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1.1 Background of the Study
International economic integration in the early 21st century is conventionally thought ofas increased openness to trade in goods and services, as well as a dramatic increase in the volume of capital flows. In recent years, many developing countries have witnessed significant increases in remittance flows, to the point that their scale has come to dwarf that of other types of capital flows (Adolfo,2010). Remittances are the international financial consequence of immigration. They are an important source of external financing and foreign exchange for developing countries (Yang, 2006). Remittances are becoming increasingly important as a source of foreign income in terms of both magnitude and growth rate, exceeding the inflow of foreign aid and private capital in many countries. They currently represent one third of total financial flows to the developing world (Lartey, et. al. 2010).
Given the shortage of external financing in developing countries, these inflows are welcomed as a means of promoting investment and stimulating growth. International migrant remittances have increased significantlyover the last two decades. Remittances received by developing countries, estimated at $338 billion in 2008 and currently represent nearly 1.9% of total incomein emerging economies (Ratha, Mohapatra, and Silwal,2009). Flows of workers’ remittances appear to have been increasing sharply in magnitude during recent years. While related evidences suggest that most of this increase is real, it is not possible to assess its magnitude conclusively, because part of the increase in recorded flows may simply reflect improved recording systems. Over the last decade, Egypt and Morocco have been the largest recipients on the continent and North Africa as a whole received more than 60 per cent of total transfers. In sub-Saharan Africa, Nigeria is the largest recipient, taking between 30 and 60 per cent of the region’s receipts. However, economists believe that money sent home by Nigerians in various parts of the world now exceeds
$1.3 billion annually, ranking second only to oil exports as a source of foreign exchange earnings for the country(World Bank,2011).
Nigeria received $10 billion (about N1.5 trillion) from remittances, followed in a distant second positionby Sudan, with $3.2 billion; Kenya, $1.8 billion; Senegal, $1.2 billion; and South Africa, $1 billion. The report also listed Nigeria among the top 10 emigration countries in the region alongside Burkina Faso, Zimbabwe, Mozambique, Côte d’Ivoire, Mali, Sudan, Eritrea, the Democratic Republic of Congo, and South Africa. Remittances to developing countries proved to be a resilient source of external financing during the recent global financial crisis, with recorded flows rising to $325 billion by the end of 2011, up from $307 billion in 2009. The report added that remittance flows worldwide are expected to reach $440 billion by the end of this year (World Bank, 2011).Remittances lead to more investments in health, education, and small businesses. With better tracking of migration and remittance trends, policy makers can make informed decisions to protect and leverage this massive capital inflow, which is triple the size of official aid flows. In line with the World Bank’s outlook for the global economy, remittance flows to developing countries are expected to increase by 6.2 percent and 8.1 percent in 2011 and 2012 respectively, with a projection to reach $374 billion by the end of 2012. The top remittance sending countries in 2009 were the United States, Saudi Arabia, Switzerland, Russia, and Germany. Worldwide, the top recipient countries in 2010 are India, China, Mexico, the Philippines, and France. As a share of GDP, however, remittances are more significant for smaller countries - more than 25 percent in some countries (World Bank, 2011).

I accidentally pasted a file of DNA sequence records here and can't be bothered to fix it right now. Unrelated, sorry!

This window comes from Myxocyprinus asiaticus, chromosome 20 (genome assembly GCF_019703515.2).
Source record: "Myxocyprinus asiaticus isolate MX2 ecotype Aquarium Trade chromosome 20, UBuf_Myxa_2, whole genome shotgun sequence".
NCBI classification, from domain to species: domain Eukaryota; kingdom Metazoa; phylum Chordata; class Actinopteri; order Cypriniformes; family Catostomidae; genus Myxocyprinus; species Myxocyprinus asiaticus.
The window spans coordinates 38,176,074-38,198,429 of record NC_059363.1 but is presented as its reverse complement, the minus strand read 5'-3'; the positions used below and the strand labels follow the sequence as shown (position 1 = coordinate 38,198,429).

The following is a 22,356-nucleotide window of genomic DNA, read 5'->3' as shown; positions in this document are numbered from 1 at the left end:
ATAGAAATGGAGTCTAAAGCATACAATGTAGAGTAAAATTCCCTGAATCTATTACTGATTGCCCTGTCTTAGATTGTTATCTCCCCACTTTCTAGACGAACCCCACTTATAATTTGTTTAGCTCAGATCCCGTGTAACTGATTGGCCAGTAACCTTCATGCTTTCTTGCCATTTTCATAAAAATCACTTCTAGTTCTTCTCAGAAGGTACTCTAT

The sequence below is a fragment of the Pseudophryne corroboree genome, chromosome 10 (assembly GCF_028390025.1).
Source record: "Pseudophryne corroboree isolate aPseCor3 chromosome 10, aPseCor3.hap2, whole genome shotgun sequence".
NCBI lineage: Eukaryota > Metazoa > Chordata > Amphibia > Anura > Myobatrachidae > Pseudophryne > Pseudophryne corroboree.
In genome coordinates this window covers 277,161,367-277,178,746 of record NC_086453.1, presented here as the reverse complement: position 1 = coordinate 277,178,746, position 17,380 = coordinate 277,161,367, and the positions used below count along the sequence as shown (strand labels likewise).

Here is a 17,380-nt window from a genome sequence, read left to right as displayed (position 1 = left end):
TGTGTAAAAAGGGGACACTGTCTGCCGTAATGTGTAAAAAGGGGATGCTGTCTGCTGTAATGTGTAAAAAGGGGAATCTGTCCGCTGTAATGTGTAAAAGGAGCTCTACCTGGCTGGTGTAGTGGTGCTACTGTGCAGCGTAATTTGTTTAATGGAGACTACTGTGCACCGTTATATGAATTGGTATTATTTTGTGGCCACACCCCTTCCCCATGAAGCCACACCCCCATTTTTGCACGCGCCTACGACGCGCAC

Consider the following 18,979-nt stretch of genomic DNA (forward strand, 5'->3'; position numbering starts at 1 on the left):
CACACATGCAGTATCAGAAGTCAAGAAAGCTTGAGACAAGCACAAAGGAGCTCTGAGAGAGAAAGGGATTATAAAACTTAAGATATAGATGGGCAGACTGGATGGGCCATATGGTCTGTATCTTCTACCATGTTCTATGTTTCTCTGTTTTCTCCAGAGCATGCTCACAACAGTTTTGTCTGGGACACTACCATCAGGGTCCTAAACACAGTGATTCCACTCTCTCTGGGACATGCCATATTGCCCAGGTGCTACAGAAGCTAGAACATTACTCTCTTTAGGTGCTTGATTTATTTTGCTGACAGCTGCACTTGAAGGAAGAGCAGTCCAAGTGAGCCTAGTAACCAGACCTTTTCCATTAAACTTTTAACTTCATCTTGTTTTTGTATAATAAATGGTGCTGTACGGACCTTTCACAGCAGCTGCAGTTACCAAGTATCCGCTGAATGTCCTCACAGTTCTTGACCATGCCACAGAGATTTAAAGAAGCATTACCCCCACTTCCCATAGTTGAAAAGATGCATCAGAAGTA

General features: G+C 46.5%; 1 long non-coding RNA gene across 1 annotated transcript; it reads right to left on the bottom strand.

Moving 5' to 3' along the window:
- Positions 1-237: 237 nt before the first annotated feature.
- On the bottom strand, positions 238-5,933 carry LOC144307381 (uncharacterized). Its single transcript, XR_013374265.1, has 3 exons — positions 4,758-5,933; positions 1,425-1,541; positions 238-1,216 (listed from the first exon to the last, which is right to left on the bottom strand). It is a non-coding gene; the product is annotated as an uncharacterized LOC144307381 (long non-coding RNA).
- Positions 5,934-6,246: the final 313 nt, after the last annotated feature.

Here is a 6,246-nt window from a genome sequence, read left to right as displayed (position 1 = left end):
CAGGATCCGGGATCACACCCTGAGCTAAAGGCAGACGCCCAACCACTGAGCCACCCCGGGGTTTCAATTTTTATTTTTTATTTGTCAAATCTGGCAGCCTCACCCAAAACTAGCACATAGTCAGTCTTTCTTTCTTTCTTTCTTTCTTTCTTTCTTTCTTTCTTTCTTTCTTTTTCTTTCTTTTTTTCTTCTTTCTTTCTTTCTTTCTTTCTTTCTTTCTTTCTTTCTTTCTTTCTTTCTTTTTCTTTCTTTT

Table 1.1Remittance transfers in different regions of the world
East Asia & Pacific (all income
Europe & Central Asia (all
Latin America & Caribbean (all
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